--
JimFive

CuriousNovember 18, 2011 2:38 PM

@JimFive

"I was not saying that free will is a result of consciousness, nor that thinking about things makes you free."

What is your point here? :) I never accused you of anything like this.

I was already aware of you not having expressed such an opinion above (from what I read above anyway), but I saw an interesting problem in thinking of, so called "free will" as consciousness; and thought, partly that Lacans discussion would be interesting for others and perhaps to you, if you thought that a though alone or the act of thinking could be free will.

Did you perhaps mean to write "Free will is more like believing in your own consciousness"?

If so, the point you made to me, seem unfortunate. :)

I see that you also wrote to me "(...)nor that thinking about things makes you free." This objection here puts your opinion here at odds with what I would argue to be commonsensical. Because I think I would rather rely on doubt than knowledge.


"(...)I don't see any way in which neuroscience can completely discredit the notion of consciousness."

I agree wholehartedly with this, because I believe it makes sense to believe in ones personality (btw, having nothing to do with personality types), being the accumulation of experiences and a life lived, consciously and unconsciously, and that one somehow is relating to it, because it simply is a necessary, being alone with your own brain.

I am reminded of a recent comic by "Cyanide and Happiness", that makes fun of a guy that at first tells himself that "Today is the first day of the rest of my life", then falling in doubt as the image is depicting his brain talking to him from beneath the skull saying "so is tomorrow", leading up to the punchline frame of him drooling at a computer in the dark with a soda can next to him.

The brain in this comic looks like the meme "forever alone" face, with a tear in his eye.

danNovember 18, 2011 3:49 PM

(I haven't looked at the original paper, but...) It seems as though the author is trying to push the idea that the novel contribution here is that altruism and fairness concerns are linked. However, both experiments seem to me to be tests of fairness concerns -- at early stages of development, children can't understand that other people may have different preferences over the toys. So the equivalent of choosing an even split of a cake in the toy experiment is to share the "best" toy. Sharing the lesser toy is akin to giving away a quarter of the cake. So it seems to me that what the authors show is: children who are concerned about fairness also tend to be fair. Which is interesting, but not quite the story they seem to be after.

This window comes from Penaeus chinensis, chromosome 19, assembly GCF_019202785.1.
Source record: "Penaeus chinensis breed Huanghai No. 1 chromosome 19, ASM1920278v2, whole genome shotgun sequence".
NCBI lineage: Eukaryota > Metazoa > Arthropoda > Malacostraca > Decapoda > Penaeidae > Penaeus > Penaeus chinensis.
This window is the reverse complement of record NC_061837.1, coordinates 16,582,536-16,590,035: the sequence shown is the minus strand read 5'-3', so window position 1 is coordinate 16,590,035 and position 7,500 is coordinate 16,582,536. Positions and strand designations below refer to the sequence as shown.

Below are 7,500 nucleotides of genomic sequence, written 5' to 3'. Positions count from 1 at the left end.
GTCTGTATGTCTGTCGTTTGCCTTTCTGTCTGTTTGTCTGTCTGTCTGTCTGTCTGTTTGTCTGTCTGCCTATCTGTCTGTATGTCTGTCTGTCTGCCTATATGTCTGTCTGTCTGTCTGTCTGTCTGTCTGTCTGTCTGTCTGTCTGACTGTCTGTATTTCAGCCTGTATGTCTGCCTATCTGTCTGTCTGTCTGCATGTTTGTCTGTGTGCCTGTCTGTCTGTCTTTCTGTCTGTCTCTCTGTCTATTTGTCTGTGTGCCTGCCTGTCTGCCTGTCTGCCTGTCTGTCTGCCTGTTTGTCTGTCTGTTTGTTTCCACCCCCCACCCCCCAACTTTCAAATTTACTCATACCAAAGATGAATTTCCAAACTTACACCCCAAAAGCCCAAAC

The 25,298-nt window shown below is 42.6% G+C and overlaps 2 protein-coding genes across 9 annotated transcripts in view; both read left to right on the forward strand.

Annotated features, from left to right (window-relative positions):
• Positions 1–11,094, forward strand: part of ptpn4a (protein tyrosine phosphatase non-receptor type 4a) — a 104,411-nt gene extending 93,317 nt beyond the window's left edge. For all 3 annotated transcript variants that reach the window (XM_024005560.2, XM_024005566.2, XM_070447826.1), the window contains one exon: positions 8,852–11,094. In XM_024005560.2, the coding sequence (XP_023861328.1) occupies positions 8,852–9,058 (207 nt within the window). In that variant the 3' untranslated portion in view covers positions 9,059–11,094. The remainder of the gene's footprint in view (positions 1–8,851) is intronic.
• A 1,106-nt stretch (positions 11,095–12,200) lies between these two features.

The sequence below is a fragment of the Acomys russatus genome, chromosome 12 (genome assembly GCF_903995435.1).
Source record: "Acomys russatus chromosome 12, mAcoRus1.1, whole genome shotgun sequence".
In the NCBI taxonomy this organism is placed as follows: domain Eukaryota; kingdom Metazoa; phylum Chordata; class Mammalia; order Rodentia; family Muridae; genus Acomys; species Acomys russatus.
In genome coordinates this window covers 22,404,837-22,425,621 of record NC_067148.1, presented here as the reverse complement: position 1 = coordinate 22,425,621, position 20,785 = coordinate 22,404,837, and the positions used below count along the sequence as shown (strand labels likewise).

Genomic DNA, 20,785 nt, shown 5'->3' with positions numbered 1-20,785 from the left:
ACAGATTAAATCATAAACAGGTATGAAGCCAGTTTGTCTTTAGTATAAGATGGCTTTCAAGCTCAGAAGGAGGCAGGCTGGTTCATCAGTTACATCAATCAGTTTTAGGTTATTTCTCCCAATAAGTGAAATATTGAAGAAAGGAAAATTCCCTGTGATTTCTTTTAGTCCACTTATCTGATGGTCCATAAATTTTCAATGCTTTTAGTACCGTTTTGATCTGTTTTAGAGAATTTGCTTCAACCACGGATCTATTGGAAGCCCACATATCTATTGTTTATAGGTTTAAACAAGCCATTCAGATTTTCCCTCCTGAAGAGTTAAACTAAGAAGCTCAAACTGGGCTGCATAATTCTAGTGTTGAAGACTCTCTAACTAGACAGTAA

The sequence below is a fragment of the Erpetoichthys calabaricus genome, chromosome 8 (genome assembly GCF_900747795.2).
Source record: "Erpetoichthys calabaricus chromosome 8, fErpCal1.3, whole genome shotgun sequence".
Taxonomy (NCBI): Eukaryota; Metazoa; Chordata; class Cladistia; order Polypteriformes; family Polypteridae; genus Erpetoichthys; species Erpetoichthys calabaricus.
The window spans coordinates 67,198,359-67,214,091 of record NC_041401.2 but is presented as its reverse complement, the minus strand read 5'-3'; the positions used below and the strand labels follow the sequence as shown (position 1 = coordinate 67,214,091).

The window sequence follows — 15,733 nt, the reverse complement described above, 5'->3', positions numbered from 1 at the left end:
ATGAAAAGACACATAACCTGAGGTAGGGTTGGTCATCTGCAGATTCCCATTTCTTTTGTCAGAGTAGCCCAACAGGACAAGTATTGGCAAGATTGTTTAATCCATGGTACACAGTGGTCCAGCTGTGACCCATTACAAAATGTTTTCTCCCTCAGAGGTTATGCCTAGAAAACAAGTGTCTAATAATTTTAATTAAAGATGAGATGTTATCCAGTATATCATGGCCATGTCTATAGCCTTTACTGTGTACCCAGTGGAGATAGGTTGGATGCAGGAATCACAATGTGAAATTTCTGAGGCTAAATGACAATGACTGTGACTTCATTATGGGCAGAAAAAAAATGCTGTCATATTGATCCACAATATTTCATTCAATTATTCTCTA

Clive RobinsonNovember 18, 2011 4:41 PM

@ JimFive,

"I think you misunderstand me. I am not arguing for or against free will as such."

I think perhaps we are misunderstanding each other.

The point I was driving at is that it is not possible to tell if free will exists or not.

In a world where you can "only view" from a distance an "effect" and hazard a guess at it's "cause" you cannot run an experiment to verify your guesses. Because by so doing in part you become part of the experiment and thus will effect the outcome of the experiment. And also you have random input over which you have no control.

Thus discussing "free will" is rather like talking about the state of a cat in a box. It was if I remember correctly an issue Albert Einstein got badly hung up about. Because he believed in "determinism" in all things physical and "free will" in all things human accepting neither quantum mechanics nor ordained by god.

Personaly I hold no greate faith in either determinism or free will because both are a little trite when all is said and done, And I suspect things are in some form of reality a lot lot more interesting, but then I always was the eternal optomist ;)